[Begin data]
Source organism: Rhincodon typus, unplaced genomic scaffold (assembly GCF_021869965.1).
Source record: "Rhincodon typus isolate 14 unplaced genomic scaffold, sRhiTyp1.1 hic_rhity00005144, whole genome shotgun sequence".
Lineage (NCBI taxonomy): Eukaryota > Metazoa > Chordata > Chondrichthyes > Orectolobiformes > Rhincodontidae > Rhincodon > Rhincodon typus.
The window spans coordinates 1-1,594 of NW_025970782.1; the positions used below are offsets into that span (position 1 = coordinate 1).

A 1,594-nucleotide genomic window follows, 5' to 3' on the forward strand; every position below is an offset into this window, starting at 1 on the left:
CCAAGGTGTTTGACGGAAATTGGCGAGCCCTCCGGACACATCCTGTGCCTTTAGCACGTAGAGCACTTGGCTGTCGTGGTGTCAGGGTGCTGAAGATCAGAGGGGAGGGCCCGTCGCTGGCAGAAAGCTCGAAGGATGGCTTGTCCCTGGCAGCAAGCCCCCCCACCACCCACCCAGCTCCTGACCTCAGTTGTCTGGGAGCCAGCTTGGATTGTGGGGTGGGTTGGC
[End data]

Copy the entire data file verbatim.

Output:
Source organism: Rhincodon typus, unplaced genomic scaffold (assembly GCF_021869965.1).
Source record: "Rhincodon typus isolate 14 unplaced genomic scaffold, sRhiTyp1.1 hic_rhity00005144, whole genome shotgun sequence".
Lineage (NCBI taxonomy): Eukaryota > Metazoa > Chordata > Chondrichthyes > Orectolobiformes > Rhincodontidae > Rhincodon > Rhincodon typus.
The window spans coordinates 1-1,594 of NW_025970782.1; the positions used below are offsets into that span (position 1 = coordinate 1).

A 1,594-nucleotide genomic window follows, 5' to 3' on the forward strand; every position below is an offset into this window, starting at 1 on the left:
CCAAGGTGTTTGACGGAAATTGGCGAGCCCTCCGGACACATCCTGTGCCTTTAGCACGTAGAGCACTTGGCTGTCGTGGTGTCAGGGTGCTGAAGATCAGAGGGGAGGGCCCGTCGCTGGCAGAAAGCTCGAAGGATGGCTTGTCCCTGGCAGCAAGCCCCCCCACCACCCACCCAGCTCCTGACCTCAGTTGTCTGGGAGCCAGCTTGGATTGTGGGGTGGGTTGGC